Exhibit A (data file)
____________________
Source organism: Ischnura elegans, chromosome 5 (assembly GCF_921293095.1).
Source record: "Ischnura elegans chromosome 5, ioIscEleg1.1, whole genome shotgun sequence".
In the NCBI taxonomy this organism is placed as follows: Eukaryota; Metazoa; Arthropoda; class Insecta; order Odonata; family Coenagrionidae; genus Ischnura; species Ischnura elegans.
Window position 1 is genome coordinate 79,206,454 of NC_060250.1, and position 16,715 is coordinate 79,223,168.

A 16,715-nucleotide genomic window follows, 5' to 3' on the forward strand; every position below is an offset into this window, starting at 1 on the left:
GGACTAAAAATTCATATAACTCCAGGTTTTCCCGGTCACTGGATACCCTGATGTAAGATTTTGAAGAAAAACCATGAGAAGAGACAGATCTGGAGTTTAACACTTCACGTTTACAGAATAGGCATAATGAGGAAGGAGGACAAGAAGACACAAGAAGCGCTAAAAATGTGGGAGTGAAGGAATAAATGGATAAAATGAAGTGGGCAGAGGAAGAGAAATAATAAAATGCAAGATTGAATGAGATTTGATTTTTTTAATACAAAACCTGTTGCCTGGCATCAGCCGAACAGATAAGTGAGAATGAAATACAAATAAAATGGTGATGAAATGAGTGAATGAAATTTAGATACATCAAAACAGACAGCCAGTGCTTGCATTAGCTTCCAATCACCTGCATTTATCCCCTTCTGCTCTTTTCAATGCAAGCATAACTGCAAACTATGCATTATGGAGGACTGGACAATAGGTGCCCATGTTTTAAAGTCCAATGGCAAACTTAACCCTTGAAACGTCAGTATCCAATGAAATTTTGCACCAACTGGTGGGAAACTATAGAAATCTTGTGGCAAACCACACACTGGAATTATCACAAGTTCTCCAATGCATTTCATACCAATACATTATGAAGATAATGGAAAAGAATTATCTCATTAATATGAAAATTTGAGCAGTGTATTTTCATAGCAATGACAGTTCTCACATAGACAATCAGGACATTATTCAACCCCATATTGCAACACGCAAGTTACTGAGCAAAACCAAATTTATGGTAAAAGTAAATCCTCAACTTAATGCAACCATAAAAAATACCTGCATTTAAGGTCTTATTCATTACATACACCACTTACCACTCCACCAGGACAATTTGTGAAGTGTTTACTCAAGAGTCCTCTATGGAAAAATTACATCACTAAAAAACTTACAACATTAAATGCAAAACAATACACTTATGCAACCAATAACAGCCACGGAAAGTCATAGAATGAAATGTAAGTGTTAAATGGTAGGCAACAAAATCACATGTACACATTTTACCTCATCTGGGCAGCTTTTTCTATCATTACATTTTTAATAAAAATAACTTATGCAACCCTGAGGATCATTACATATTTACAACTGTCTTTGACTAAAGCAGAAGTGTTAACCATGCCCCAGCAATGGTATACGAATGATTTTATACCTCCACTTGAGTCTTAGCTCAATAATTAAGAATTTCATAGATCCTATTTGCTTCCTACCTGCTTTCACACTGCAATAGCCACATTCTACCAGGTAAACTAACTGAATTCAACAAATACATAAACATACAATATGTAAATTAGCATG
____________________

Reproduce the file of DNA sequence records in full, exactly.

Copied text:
Source organism: Ischnura elegans, chromosome 5 (assembly GCF_921293095.1).
Source record: "Ischnura elegans chromosome 5, ioIscEleg1.1, whole genome shotgun sequence".
In the NCBI taxonomy this organism is placed as follows: Eukaryota; Metazoa; Arthropoda; class Insecta; order Odonata; family Coenagrionidae; genus Ischnura; species Ischnura elegans.
Window position 1 is genome coordinate 79,206,454 of NC_060250.1, and position 16,715 is coordinate 79,223,168.

A 16,715-nucleotide genomic window follows, 5' to 3' on the forward strand; every position below is an offset into this window, starting at 1 on the left:
GGACTAAAAATTCATATAACTCCAGGTTTTCCCGGTCACTGGATACCCTGATGTAAGATTTTGAAGAAAAACCATGAGAAGAGACAGATCTGGAGTTTAACACTTCACGTTTACAGAATAGGCATAATGAGGAAGGAGGACAAGAAGACACAAGAAGCGCTAAAAATGTGGGAGTGAAGGAATAAATGGATAAAATGAAGTGGGCAGAGGAAGAGAAATAATAAAATGCAAGATTGAATGAGATTTGATTTTTTTAATACAAAACCTGTTGCCTGGCATCAGCCGAACAGATAAGTGAGAATGAAATACAAATAAAATGGTGATGAAATGAGTGAATGAAATTTAGATACATCAAAACAGACAGCCAGTGCTTGCATTAGCTTCCAATCACCTGCATTTATCCCCTTCTGCTCTTTTCAATGCAAGCATAACTGCAAACTATGCATTATGGAGGACTGGACAATAGGTGCCCATGTTTTAAAGTCCAATGGCAAACTTAACCCTTGAAACGTCAGTATCCAATGAAATTTTGCACCAACTGGTGGGAAACTATAGAAATCTTGTGGCAAACCACACACTGGAATTATCACAAGTTCTCCAATGCATTTCATACCAATACATTATGAAGATAATGGAAAAGAATTATCTCATTAATATGAAAATTTGAGCAGTGTATTTTCATAGCAATGACAGTTCTCACATAGACAATCAGGACATTATTCAACCCCATATTGCAACACGCAAGTTACTGAGCAAAACCAAATTTATGGTAAAAGTAAATCCTCAACTTAATGCAACCATAAAAAATACCTGCATTTAAGGTCTTATTCATTACATACACCACTTACCACTCCACCAGGACAATTTGTGAAGTGTTTACTCAAGAGTCCTCTATGGAAAAATTACATCACTAAAAAACTTACAACATTAAATGCAAAACAATACACTTATGCAACCAATAACAGCCACGGAAAGTCATAGAATGAAATGTAAGTGTTAAATGGTAGGCAACAAAATCACATGTACACATTTTACCTCATCTGGGCAGCTTTTTCTATCATTACATTTTTAATAAAAATAACTTATGCAACCCTGAGGATCATTACATATTTACAACTGTCTTTGACTAAAGCAGAAGTGTTAACCATGCCCCAGCAATGGTATACGAATGATTTTATACCTCCACTTGAGTCTTAGCTCAATAATTAAGAATTTCATAGATCCTATTTGCTTCCTACCTGCTTTCACACTGCAATAGCCACATTCTACCAGGTAAACTAACTGAATTCAACAAATACATAAACATACAATATGTAAATTAGCATG